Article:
The U.S. federal government is the largest purchaser of goods and services in the world. For small businesses negatively impacted by the pandemic over the past two years, this may offer a glimmer of hope as many attempt to pivot to stay afloat. While several businesses were forced to close due to losses, new businesses were formed by laid-off or dissatisfied workers.
But new firms are more vulnerable to economic swings. Generally, they do not have the capital or financial cushion of more established firms. One way for small and medium-sized businesses to mitigate swings in revenue is to have a mix of public and private-sector clients. When the economy weakens, the federal government usually increases spending to stimulate economic activity.
Winning government contracts, however, takes preparation and most small businesses aren’t ready to sell to the government when they need it most. Here are some tips to help you prepare to compete and win in the government contracting space.
It’s rare for a business new to government contracting to win a prime contract off-the-bat. Contracting officers are conservative by nature and need to see staying power before considering a firm for an award. The best way to gain experience and prove your ability to do the work is by being a vendor or subcontractor to a prime already awarded a contract.
Large public contracts often fold services into one large award to make the process more efficient. Awards often require that large firms use small businesses as subs to meet government small and disadvantaged business contracting goals. Websites such as sam.gov and fpds.gov are great places to search for open and awarded contracting opportunities and identify primes who may need the goods or services you provide.
In 2020, the federal government awarded $34.0 billion to SBA 8(a) certified firms. The 8(a) program is for small, disadvantaged businesses. Many of those contracts are sole-sourced, meaning that the awards were made directly without having to go through the RFP and bidding process. State and local governments also set aside contracts for small businesses or those owned by minorities, women, LGBTQ+, or other types of underrepresented businesses. Additionally, certifying with the Minority Supplier Development Council as a small business and/or disadvantaged business enterprise within the state the business is based is also helpful.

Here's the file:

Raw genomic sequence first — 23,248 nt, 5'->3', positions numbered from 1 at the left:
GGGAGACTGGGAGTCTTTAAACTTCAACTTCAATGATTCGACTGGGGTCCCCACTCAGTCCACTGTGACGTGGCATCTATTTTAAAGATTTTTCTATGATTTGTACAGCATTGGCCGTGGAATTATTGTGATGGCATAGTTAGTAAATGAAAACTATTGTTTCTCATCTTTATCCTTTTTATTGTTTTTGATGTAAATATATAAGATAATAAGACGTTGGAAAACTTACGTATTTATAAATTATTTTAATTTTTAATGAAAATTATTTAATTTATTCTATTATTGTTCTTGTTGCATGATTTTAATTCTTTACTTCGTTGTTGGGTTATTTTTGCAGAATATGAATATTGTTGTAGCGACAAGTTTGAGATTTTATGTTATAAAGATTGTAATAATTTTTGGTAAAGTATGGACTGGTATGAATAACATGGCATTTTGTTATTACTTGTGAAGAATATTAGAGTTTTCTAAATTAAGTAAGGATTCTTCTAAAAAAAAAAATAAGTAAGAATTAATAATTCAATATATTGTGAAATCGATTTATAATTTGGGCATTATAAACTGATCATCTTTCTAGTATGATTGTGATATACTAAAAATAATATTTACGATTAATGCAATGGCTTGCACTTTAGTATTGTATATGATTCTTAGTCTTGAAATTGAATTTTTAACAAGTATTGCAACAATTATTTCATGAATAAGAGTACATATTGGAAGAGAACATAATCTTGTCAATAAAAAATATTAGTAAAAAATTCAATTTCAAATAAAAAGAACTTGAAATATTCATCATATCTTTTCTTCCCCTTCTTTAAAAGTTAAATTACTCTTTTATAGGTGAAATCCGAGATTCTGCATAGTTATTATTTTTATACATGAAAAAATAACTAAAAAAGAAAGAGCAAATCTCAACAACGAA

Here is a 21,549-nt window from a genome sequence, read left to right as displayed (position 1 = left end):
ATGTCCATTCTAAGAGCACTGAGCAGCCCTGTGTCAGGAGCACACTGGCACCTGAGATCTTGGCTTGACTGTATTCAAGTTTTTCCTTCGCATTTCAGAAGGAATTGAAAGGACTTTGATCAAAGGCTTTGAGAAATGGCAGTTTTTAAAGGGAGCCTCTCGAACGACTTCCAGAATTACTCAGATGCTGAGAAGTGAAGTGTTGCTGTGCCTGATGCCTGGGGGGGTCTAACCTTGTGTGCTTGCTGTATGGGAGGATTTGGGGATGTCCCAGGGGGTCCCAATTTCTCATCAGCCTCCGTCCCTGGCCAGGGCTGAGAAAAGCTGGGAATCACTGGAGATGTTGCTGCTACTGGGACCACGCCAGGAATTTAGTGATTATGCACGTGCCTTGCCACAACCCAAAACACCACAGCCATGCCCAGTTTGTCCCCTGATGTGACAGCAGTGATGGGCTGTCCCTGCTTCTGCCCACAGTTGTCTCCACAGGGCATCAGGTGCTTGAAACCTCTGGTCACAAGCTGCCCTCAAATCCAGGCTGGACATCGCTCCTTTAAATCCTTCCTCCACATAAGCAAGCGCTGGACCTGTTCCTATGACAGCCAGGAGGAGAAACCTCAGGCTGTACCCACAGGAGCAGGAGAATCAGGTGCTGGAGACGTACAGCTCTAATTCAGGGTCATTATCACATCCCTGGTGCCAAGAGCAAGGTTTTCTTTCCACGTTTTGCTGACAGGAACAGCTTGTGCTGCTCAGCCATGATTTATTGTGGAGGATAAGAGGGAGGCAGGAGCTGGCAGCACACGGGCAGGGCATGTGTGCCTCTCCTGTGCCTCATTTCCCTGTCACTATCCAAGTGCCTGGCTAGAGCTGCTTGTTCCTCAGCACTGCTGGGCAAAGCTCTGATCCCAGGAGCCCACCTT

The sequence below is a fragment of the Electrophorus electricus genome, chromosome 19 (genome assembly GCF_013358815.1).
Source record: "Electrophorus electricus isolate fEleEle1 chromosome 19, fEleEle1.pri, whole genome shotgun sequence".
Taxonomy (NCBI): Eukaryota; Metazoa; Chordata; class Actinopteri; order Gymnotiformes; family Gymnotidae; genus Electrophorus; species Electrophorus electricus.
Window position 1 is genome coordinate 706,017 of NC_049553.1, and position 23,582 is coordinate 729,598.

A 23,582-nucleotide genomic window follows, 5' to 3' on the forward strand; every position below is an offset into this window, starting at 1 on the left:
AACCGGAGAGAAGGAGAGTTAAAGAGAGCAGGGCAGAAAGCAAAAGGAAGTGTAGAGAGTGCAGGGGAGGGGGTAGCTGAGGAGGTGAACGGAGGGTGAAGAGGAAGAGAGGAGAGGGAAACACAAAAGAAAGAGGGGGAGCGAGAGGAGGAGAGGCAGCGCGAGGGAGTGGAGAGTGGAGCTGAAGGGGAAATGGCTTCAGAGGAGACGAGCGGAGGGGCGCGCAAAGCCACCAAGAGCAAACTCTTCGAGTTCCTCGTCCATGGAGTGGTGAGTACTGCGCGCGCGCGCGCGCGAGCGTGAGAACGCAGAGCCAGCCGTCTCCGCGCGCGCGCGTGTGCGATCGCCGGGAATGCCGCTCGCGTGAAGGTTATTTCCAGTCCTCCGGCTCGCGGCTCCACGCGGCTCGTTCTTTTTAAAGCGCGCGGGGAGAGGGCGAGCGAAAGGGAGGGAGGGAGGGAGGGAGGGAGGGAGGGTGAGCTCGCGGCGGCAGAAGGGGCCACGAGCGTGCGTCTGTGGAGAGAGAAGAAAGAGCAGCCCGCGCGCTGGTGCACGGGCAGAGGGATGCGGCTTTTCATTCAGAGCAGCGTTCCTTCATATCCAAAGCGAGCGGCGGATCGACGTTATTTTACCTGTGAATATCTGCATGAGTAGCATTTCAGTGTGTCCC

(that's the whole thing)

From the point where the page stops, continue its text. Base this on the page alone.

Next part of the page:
While there are strong opinions diminishing the value of certifications, they are a free or low-cost way to open up another revenue stream for your business. The process is usually straightforward, and when it’s not, there is free assistance available through resources like PTAC. Winning one contract with the help of certification will more than compensate for the time and cost of certification.
Certifications are also useful in winning non-government business. Companies like Wells Fargo, Facebook and PayPal, among many others, have recently committed millions of dollars to support small, disadvantaged businesses.
The General Services Administration, GSA, helps government contracting officers find qualified firms to fulfill government needs. Applying for a GSA Schedule is more involved than getting certifications, but the benefits are also greater. Only 4% of registered federal contractors have a GSA contract, so the pool of competitors is reduced.
Getting approved by the GSA also makes contracting easier since pricing and scope of services are negotiated up-front. This saves the buyer and seller time and effort. Finally, being on a GSA schedule increases the likelihood that a Contracting Officer will find a firm and reach out directly should an opportunity arise as opposed to the firm hunting for possible open RFPs.
Like most things worth pursing, becoming a successful government contractor requires persistence. Learning the ins and outs of government contracting takes time. There’ll be missteps, but there’ll also be learnings that will make you more competitive the next time. The system is designed to weed out companies that don’t have staying power, so don’t be that company. Find an experienced firm willing to mentor a newcomer through programs like the SBA’s Mentor Protégé program and shorten the learning curve.
Ultimately, firms that stay focused and continue to grow their public and private client bases are rewarded and have the greatest chance of weathering the next economic challenge.